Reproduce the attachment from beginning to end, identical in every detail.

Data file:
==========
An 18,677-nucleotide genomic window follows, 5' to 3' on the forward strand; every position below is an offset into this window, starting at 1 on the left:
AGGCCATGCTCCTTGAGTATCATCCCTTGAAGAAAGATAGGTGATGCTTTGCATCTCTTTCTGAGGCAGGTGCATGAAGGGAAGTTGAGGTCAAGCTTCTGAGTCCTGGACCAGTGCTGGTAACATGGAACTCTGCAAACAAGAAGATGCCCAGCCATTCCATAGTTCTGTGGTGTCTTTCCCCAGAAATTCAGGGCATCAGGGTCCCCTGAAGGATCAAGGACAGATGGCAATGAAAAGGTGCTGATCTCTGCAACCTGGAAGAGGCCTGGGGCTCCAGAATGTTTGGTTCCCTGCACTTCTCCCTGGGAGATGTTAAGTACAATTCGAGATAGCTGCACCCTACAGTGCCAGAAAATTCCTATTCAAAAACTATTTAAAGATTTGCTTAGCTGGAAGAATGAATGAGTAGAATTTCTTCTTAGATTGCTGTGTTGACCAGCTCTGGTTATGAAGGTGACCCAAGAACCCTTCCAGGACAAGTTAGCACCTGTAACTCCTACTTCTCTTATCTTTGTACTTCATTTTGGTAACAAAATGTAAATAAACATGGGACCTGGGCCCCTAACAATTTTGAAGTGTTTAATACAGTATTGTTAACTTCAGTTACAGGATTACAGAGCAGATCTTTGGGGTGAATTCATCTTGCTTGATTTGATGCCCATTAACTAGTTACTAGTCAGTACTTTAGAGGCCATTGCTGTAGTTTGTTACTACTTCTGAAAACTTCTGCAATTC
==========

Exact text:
An 18,677-nucleotide genomic window follows, 5' to 3' on the forward strand; every position below is an offset into this window, starting at 1 on the left:
AGGCCATGCTCCTTGAGTATCATCCCTTGAAGAAAGATAGGTGATGCTTTGCATCTCTTTCTGAGGCAGGTGCATGAAGGGAAGTTGAGGTCAAGCTTCTGAGTCCTGGACCAGTGCTGGTAACATGGAACTCTGCAAACAAGAAGATGCCCAGCCATTCCATAGTTCTGTGGTGTCTTTCCCCAGAAATTCAGGGCATCAGGGTCCCCTGAAGGATCAAGGACAGATGGCAATGAAAAGGTGCTGATCTCTGCAACCTGGAAGAGGCCTGGGGCTCCAGAATGTTTGGTTCCCTGCACTTCTCCCTGGGAGATGTTAAGTACAATTCGAGATAGCTGCACCCTACAGTGCCAGAAAATTCCTATTCAAAAACTATTTAAAGATTTGCTTAGCTGGAAGAATGAATGAGTAGAATTTCTTCTTAGATTGCTGTGTTGACCAGCTCTGGTTATGAAGGTGACCCAAGAACCCTTCCAGGACAAGTTAGCACCTGTAACTCCTACTTCTCTTATCTTTGTACTTCATTTTGGTAACAAAATGTAAATAAACATGGGACCTGGGCCCCTAACAATTTTGAAGTGTTTAATACAGTATTGTTAACTTCAGTTACAGGATTACAGAGCAGATCTTTGGGGTGAATTCATCTTGCTTGATTTGATGCCCATTAACTAGTTACTAGTCAGTACTTTAGAGGCCATTGCTGTAGTTTGTTACTACTTCTGAAAACTTCTGCAATTC